This cult of suffering cultivated a spirit of self-sacrifice. The Soviet ‘show trials’ of 1936–1937 revealed this to the world; Arthur Koestler’s 1940 novel Darkness at Noon had the same effect. But what Europe learned about the Soviet Union in the second half of the 1930s, Ukrainians had learned much earlier, in 1930. This was the year of the ‘Union for the Freedom of Ukraine’ trial and the progressive extermination of the Ukrainian intelligentsia. The paradox is that many communists admitted to ‘crimes’ they never committed. The need to suffer for a greater goal was one motivation for this self-sacrifice; torture was the other.
Soviet ideology presumed that only in a ‘distant future’ did one have a right to pleasure and happiness. In the reality of the here and now, one did not deserve it. Even Ukrainian Romantics of proletarian art in the 1920s, like Mykola Khvyliovyi or Mykola Kulish (both of whom, along with many others, became victims of the terror of the 1930s: Khvyliovy committed suicide, Kulish was executed) had a particular cult of the Distant Future, a ‘blue far-away’ that turned the present into the prelude of something to come. ‘Today’ was not to be enjoyed, but to be sacrificed on behalf of ‘tomorrow’.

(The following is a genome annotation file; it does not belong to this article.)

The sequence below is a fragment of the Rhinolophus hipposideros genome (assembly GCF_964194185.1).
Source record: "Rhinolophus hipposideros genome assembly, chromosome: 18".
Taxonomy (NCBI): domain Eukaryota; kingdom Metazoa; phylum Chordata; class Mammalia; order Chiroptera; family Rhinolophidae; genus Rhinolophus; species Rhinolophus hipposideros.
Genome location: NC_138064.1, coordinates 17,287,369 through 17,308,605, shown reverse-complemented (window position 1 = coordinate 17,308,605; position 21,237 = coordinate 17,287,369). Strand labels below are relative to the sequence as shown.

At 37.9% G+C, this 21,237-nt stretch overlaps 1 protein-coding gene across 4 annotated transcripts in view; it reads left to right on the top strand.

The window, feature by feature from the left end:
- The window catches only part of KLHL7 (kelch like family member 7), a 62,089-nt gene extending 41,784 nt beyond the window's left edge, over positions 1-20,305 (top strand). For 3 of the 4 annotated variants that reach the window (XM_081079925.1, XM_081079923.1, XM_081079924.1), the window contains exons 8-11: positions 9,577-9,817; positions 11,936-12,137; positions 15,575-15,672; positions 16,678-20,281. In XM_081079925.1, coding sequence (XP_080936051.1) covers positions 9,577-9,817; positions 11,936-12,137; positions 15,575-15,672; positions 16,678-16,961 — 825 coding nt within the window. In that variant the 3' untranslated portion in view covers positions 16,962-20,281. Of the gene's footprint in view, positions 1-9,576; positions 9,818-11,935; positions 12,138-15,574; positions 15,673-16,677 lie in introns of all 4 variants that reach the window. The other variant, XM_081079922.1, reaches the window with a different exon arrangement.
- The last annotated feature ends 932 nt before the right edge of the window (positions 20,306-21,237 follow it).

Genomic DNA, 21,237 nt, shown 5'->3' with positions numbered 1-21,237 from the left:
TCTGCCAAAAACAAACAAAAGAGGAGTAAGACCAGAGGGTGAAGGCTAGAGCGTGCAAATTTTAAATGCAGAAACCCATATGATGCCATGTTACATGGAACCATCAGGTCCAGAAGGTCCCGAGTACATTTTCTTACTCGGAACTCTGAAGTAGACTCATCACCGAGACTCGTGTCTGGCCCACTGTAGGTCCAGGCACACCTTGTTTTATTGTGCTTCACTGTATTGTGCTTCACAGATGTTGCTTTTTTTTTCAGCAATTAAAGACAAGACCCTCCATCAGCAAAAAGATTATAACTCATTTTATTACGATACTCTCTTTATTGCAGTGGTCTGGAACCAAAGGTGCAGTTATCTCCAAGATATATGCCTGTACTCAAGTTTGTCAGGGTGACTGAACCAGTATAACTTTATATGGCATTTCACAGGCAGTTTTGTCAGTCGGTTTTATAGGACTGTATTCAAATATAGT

History tells us how far such sacrifice could go: forced industrialization and collectivization, mass killings through artificial famine (the Holodomor of 1932–1933 alone took about four million Ukrainian lives), and repressions. Eastern Europe, and Ukraine in particular, paid a terrible price for the Soviet cult of suffering.
Violence as self-protection
When the Soviet system collapsed, it unleashed a new type of man: homo post-sovieticus, a mixture of earlier sadomasochism and newly discovered hedonism. Facing a hedonist (and consumerist) volcano from the West, post-Soviet people sought long-repressed pleasure (money, power, sex, luxury). But they often retained the Soviet conviction that this pleasure was rare, and that the only way to get it was to take it from others – by force or by cunning.